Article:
In the U.S., the Federal Communication Commission set a maximum limit of 1.6 watts per kilo of body tissue. However, they did not test phones being carried directly in a person’s pocket, just inside of belt holsters. So far, the recommendation continues to be to hold your cell phone about one inch away from your body.
October 25th, 2010
By: Vanessa Allen
Google was accused of spying on households yesterday after it admitted secretly copying passwords and private emails from home computers.
The internet search giant was forced to confess it had downloaded personal data during its controversial Street View project, when it photographed virtually every street in Britain.
In an astonishing invasion of privacy, it admitted entire emails, web pages and even passwords were ‘mistakenly collected’ by antennae on its high-tech Street View cars.
Privacy campaigners accused the company of spying and branded its behaviour ‘absolutely scandalous’.
The Information Commissioner’s Office said it would launch a new investigation. Scotland Yard is already considering whether the company has broken the law.
Google executive Alan Eustace issued a grovelling apology and said the company was ‘mortified’, adding: ‘We’re acutely aware that we failed badly.’
Critics seized on the admission as the latest example of technology’s ever-expanding ability to harvest information about ordinary households, often without their knowledge or consent.
Google sent a fleet of specially equipped cars around Britain in 2008, armed with 360-degree cameras to gather photographs for its Street View project.
There were immediate complaints that the pictures were a security risk, after householders complained that house numbers and car registrations were easily identifiable.
Privacy fears followed when it emerged that individuals could be seen, including a man emerging from a sex shop in London’s Soho, three police officers arresting a man in Camden, North London, and children throwing stones at a house in Musselburgh, Scotland.
Earlier this year the California-based firm admitted that the cars’ antennae had also scanned for wireless networks, including home wi-fi, which connect millions of personal computers to the internet.
Google registered the location, name and identification code of millions of networks and entered them into a database to help it sell adverts.
The firm – which uses the slogan ‘Don’t be evil’ – was able to record the location of every wireless router and network without alerting households because wi-fi signals are ‘visible’ to other internet devices, including the cars’ antennae.
Google played down the significance of the wi-fi mapping and insisted it had not collected or stored data from personal computers.
It then backtracked and said its software had ‘inadvertently’ collected fragments of data which were being transmitted as the cars criss-crossed Britain.
The cars’ antennae skipped networks five times a second, it said, meaning each network was only accessed for one-fifth of a second.
But it has now emerged that entire emails, web pages and passwords were copied and stored during that split-second.
The information was only gathered from wireless networks which were not password-protected.
But it means the antennae potentially harvested millions of private emails and passwords around the country. It is not known how many householders have unprotected wireless networks.
June 22, 2010
By: Gregg Keizer
As many as 30 states could join an investigation into Google Inc.’s collection of personal information from unprotected wireless networks, Connecticut’s attorney general said today.
According to Richard Blumenthal, who issued a statement Monday, more than 30 states’ attorneys general have expressed interest in joining the investigation, which his office will lead.
Google’s response today was similar to what it said earlier this month.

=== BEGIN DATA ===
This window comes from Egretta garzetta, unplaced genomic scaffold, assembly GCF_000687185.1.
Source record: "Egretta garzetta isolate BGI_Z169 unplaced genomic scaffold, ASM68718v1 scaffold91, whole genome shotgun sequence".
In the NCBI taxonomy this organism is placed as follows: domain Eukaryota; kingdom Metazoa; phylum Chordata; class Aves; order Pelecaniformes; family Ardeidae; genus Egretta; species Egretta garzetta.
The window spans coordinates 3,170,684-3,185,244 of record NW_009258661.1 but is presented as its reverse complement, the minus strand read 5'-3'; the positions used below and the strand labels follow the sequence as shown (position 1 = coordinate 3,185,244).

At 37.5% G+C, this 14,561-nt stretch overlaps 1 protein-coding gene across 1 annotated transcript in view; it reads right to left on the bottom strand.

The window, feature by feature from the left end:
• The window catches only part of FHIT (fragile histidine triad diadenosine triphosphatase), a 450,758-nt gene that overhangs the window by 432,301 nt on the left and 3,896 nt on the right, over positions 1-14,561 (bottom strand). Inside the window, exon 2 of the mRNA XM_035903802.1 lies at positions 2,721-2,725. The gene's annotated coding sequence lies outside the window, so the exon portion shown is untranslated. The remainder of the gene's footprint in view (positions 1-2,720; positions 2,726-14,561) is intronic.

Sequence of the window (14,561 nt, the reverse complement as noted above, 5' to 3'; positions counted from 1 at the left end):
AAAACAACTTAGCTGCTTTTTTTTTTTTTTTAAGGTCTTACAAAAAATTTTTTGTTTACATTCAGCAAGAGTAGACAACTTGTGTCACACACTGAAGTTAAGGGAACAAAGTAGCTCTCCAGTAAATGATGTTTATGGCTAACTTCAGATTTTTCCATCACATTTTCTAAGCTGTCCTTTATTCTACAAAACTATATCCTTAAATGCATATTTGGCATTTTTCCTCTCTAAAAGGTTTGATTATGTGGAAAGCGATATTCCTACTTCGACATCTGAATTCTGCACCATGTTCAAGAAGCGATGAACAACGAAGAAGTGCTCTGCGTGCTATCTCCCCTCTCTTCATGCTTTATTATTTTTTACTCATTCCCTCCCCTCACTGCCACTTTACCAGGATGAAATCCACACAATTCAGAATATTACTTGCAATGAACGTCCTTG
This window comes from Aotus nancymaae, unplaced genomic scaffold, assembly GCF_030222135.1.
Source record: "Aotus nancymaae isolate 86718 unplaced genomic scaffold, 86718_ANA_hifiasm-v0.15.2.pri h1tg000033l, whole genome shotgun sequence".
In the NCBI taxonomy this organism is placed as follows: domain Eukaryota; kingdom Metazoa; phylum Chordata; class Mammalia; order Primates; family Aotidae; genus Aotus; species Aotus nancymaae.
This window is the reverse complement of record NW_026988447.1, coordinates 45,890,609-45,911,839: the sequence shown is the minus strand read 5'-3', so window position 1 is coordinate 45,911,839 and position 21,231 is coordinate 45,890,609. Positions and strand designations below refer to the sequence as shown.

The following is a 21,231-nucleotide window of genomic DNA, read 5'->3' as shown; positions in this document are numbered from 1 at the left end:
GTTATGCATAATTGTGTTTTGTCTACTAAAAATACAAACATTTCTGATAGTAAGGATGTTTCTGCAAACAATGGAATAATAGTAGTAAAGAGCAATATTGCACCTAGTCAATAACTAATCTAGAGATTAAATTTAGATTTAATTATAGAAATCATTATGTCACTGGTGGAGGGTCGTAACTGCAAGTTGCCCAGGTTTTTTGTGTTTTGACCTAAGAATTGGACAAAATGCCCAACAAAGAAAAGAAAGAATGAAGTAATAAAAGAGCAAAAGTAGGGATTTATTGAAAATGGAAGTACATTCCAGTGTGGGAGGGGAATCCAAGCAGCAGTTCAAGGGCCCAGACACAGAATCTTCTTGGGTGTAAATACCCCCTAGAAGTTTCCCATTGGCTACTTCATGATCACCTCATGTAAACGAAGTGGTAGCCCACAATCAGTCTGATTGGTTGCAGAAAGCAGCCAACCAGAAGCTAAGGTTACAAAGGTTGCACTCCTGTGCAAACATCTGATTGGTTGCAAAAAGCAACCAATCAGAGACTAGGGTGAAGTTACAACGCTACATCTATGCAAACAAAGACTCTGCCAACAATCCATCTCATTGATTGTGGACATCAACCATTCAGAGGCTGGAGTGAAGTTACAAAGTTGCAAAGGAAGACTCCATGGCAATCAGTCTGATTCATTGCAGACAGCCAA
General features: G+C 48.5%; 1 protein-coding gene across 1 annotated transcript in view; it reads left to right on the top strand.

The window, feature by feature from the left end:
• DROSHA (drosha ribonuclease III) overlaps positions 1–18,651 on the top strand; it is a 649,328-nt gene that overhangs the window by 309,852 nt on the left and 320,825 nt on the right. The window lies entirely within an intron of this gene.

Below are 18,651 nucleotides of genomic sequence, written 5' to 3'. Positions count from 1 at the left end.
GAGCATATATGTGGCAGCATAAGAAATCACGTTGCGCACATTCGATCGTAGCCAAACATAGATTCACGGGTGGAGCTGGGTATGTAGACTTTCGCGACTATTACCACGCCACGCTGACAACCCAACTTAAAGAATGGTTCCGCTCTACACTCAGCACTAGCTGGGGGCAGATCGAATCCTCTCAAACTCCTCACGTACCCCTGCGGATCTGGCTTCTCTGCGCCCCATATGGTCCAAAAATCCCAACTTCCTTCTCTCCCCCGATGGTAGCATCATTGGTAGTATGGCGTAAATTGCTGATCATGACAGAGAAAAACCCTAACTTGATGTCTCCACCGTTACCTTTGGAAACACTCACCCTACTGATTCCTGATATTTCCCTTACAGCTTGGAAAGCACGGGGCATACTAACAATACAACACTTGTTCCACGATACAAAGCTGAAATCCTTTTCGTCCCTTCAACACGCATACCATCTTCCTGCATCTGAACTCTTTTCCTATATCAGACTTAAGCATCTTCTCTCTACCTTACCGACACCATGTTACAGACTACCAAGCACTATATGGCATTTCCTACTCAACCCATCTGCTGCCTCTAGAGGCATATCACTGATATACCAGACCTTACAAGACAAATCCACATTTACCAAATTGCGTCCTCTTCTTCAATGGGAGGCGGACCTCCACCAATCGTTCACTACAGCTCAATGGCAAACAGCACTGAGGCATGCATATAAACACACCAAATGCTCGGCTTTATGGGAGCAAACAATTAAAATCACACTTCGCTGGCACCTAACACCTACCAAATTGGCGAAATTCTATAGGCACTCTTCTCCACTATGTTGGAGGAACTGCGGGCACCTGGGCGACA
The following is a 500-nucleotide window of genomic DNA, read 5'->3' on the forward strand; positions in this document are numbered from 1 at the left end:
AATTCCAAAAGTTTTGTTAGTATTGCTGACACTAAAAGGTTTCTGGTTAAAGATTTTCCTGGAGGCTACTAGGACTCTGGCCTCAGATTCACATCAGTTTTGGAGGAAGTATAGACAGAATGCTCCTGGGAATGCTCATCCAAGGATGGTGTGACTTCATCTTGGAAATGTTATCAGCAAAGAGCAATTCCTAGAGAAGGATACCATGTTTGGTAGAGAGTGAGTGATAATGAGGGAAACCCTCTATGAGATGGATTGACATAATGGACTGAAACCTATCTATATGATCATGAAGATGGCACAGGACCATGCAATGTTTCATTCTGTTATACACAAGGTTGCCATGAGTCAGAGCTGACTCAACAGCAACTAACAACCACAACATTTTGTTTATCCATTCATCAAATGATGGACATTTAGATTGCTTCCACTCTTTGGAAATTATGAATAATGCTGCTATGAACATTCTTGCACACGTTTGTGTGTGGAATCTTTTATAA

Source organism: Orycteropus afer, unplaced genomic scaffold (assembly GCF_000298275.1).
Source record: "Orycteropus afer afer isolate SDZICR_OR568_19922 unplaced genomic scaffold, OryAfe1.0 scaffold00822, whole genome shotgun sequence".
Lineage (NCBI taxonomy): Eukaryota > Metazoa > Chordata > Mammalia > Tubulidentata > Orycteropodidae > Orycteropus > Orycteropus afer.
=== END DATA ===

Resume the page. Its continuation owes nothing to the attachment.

“It was a mistake for us to include code in our software that collected payload data, but we believe we didn’t break any U.S. laws,” a company spokesman said in an e-mail. “We’re working with the relevant authorities to answer their questions and concerns.
The joint investigation will ask Google for additional information about its snatching of data from personal and business Wi-Fi networks using the company’s Street View vehicles, which have cruised U.S. streets and roads since 2007 as part of an effort to map wireless hot spots for mobile location purposes.
Calling the practice “deeply disturbing,” Blumenthal also said the inquiry will look into possible violations of state laws, and whether state and federal privacy laws need to be strengthened.
“Street View cannot mean Complete View — invading home and business computer networks and vacuuming up personal information and communications,” said Blumenthal in his statement. “Google must come clean, explaining how and why it intercepted and saved private information broadcast over personal and business wireless networks.”
Last month, Google acknowledged that its Street View vehicles had collected data from unsecured wireless networks around the world, but it said that snooping had been inadvertent. Earlier this month, Google CEO Eric Schmidt blamed an unnamed company engineer for adding code to the Wi-Fi detection software that grabbed fragments of data from nearby networks.
The company first disclosed the data-gathering when it conducted an audit after complaints by German data privacy authorities.
Google already faces investigations by privacy authorities in several European countries, including the Czech Republic, France, Germany, Spain and Italy. Last week, the French National Commission on Computing and Liberty (CNIL) said its investigation had concluded that Google had snatched passwords and extracts of e-mail messages from the air.
In the U.S., Google faces multiple civil lawsuits, and the company has been asked for more information from several congressmen as a preliminary step to a legislative hearing.
Google has asked that the lawsuits be consolidated and moved to a California federal court’s jurisdiction.
Blumenthal did not name the other states that will join the investigation, saying only that he expected “a significant number” to participate.
“[Google's] response so far raises as many questions as it answers,” argued Blumenthal. “The company must provide a complete and comprehensive explanation of how this unauthorized data collection happened, why the information was kept if collection was inadvertent and what action will prevent a recurrence.”